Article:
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Donald Sterling has called off the fight.
He will not challenge the sale of the Los Angeles Clippers, his attorney confirmed Wednesday to USA TODAY Sports. He also will drop the lawsuit he filed against the NBA on Friday.
"All disputes and outstanding issues have been resolved," Bobby Samini, an attorney for Sterling, said Wednesday.
But Sterling still will have plenty of money to show for it.
The Clippers owner since 1981, he had considered contesting the deal reached by his wife, Shelly, last week to sell the team to ex-Microsoft CEO Steve Ballmer for $2 billion, a record for an NBA franchise. But such an effort might have required him to battle her in court and challenge a recent finding about his mental health. The sale to Ballmer must be approved by three-fourths of the NBA's owners.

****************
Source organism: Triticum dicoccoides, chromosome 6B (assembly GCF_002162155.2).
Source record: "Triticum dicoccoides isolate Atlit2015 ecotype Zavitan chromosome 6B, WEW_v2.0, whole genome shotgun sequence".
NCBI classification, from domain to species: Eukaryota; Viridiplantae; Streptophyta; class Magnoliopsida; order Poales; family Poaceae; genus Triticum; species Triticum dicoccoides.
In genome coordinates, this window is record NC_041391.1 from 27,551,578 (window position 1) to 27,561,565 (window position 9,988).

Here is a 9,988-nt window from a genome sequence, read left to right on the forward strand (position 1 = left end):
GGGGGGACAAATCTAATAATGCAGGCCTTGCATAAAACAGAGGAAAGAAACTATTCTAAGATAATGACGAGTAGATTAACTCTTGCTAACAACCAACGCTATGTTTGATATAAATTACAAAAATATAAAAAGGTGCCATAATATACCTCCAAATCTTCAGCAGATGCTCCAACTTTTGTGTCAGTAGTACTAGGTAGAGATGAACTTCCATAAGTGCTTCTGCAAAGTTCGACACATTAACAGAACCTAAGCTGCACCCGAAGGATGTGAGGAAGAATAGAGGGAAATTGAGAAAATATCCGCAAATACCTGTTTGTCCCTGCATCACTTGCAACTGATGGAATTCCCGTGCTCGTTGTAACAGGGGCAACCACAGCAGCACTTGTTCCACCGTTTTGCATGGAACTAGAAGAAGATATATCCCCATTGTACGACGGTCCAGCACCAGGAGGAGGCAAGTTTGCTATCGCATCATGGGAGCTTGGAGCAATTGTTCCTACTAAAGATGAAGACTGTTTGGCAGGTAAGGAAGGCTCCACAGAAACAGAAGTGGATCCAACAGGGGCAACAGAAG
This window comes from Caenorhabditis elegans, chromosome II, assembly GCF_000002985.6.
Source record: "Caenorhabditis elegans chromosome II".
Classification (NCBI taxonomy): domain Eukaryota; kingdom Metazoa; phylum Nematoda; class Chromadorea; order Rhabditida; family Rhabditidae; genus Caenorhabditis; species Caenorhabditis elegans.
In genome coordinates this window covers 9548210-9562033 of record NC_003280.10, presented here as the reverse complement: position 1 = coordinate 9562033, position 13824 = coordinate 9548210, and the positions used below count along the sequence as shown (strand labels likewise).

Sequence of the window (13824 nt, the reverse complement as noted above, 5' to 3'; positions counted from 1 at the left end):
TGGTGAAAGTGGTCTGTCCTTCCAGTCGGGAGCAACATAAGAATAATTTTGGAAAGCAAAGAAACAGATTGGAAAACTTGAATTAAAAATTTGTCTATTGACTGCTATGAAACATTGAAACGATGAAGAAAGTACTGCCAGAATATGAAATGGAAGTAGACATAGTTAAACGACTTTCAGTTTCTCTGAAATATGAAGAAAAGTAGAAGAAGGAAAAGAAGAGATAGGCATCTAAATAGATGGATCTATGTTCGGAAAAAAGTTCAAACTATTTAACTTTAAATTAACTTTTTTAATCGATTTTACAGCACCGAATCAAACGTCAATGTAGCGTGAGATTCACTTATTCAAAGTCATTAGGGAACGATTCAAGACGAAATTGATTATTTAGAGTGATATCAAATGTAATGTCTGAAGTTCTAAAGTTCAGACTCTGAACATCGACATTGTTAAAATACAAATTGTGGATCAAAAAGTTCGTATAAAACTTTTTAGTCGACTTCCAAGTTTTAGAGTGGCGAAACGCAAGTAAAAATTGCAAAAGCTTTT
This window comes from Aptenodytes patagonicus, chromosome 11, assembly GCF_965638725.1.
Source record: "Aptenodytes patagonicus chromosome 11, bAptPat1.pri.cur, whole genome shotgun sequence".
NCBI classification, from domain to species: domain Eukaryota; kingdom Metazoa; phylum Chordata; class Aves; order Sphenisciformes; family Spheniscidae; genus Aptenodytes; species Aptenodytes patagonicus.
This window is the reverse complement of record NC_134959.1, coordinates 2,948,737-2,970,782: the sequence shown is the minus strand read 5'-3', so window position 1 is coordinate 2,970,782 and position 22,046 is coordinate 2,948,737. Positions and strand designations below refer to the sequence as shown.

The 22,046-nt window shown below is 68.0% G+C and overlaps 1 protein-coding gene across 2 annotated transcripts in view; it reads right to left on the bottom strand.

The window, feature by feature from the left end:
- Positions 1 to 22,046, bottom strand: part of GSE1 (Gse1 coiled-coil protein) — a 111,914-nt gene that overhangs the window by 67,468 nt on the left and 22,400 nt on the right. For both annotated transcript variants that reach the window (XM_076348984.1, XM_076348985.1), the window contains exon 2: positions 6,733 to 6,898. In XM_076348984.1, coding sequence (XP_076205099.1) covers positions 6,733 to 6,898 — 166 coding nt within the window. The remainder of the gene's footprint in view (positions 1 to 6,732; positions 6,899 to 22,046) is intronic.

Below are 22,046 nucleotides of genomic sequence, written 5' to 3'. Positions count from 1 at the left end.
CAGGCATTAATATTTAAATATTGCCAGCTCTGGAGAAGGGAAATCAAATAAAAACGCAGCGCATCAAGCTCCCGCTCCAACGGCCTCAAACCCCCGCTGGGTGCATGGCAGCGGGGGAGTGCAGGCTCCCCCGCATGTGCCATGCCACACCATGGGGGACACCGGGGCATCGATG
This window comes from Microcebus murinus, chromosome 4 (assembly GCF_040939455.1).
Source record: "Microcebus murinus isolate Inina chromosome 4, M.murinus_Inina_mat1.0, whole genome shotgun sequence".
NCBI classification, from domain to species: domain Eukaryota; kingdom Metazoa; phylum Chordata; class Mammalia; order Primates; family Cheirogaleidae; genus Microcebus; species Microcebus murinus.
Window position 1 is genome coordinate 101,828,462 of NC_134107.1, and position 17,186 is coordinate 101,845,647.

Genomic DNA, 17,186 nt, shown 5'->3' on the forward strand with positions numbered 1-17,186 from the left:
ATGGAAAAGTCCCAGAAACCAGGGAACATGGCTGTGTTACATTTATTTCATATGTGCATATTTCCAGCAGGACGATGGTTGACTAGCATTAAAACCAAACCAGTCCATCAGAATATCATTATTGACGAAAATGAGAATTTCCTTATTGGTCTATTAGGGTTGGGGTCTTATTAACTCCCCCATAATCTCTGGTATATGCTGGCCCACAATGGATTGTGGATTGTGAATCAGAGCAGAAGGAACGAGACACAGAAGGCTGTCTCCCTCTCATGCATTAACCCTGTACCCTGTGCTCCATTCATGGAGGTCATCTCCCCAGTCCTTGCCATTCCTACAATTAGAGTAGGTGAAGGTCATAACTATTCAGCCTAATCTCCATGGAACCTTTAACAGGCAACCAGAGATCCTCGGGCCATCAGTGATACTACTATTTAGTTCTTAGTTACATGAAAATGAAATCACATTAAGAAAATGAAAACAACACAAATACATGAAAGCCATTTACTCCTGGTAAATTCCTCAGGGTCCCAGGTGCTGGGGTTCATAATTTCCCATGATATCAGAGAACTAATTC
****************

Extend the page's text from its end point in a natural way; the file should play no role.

The Clippers are held by the Sterling Family Trust, with Donald and Shelly Sterling each owning 50%. After racist comments by Donald Sterling surfaced in an audio recording in April, NBA Commissioner Adam Silver announced he had banned Sterling for life and would move to force a sale of the team. Sterling on May22 gave his wife written authorization to sell on his behalf, but then he sued the league.
The legal conflict didn't last long. The NBA canceled the hearing after Shelly Sterling reached the deal with Ballmer. She acted as the sole trustee of the family trust, relying on a provision that gave her the power to make such decisions after a neurological exam in May found Donald Sterling was mentally unfit, USA TODAY Sports reported last week.